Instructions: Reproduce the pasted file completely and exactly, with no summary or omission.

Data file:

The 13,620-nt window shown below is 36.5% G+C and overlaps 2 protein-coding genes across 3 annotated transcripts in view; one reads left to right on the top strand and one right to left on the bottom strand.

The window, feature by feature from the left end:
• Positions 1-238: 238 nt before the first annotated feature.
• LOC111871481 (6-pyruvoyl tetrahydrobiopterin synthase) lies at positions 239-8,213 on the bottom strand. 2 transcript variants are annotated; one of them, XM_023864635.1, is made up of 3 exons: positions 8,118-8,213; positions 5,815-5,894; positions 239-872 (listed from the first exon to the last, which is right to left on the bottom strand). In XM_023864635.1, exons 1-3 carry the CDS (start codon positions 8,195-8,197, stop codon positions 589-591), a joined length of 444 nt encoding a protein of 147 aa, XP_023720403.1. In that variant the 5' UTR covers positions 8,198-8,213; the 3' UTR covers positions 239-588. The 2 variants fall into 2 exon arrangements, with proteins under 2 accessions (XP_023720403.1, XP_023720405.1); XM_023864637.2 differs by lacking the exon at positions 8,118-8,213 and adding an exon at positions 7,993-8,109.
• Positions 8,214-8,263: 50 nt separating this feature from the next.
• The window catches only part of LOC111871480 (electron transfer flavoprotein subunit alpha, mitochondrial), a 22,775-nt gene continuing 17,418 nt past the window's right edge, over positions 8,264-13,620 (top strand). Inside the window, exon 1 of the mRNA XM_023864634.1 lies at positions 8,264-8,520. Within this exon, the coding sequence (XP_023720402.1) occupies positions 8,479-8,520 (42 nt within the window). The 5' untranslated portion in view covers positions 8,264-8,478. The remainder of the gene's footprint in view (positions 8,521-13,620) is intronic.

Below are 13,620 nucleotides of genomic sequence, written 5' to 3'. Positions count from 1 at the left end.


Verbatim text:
The 13,620-nt window shown below is 36.5% G+C and overlaps 2 protein-coding genes across 3 annotated transcripts in view; one reads left to right on the top strand and one right to left on the bottom strand.

The window, feature by feature from the left end:
• Positions 1-238: 238 nt before the first annotated feature.
• LOC111871481 (6-pyruvoyl tetrahydrobiopterin synthase) lies at positions 239-8,213 on the bottom strand. 2 transcript variants are annotated; one of them, XM_023864635.1, is made up of 3 exons: positions 8,118-8,213; positions 5,815-5,894; positions 239-872 (listed from the first exon to the last, which is right to left on the bottom strand). In XM_023864635.1, exons 1-3 carry the CDS (start codon positions 8,195-8,197, stop codon positions 589-591), a joined length of 444 nt encoding a protein of 147 aa, XP_023720403.1. In that variant the 5' UTR covers positions 8,198-8,213; the 3' UTR covers positions 239-588. The 2 variants fall into 2 exon arrangements, with proteins under 2 accessions (XP_023720403.1, XP_023720405.1); XM_023864637.2 differs by lacking the exon at positions 8,118-8,213 and adding an exon at positions 7,993-8,109.
• Positions 8,214-8,263: 50 nt separating this feature from the next.
• The window catches only part of LOC111871480 (electron transfer flavoprotein subunit alpha, mitochondrial), a 22,775-nt gene continuing 17,418 nt past the window's right edge, over positions 8,264-13,620 (top strand). Inside the window, exon 1 of the mRNA XM_023864634.1 lies at positions 8,264-8,520. Within this exon, the coding sequence (XP_023720402.1) occupies positions 8,479-8,520 (42 nt within the window). The 5' untranslated portion in view covers positions 8,264-8,478. The remainder of the gene's footprint in view (positions 8,521-13,620) is intronic.

Below are 13,620 nucleotides of genomic sequence, written 5' to 3'. Positions count from 1 at the left end.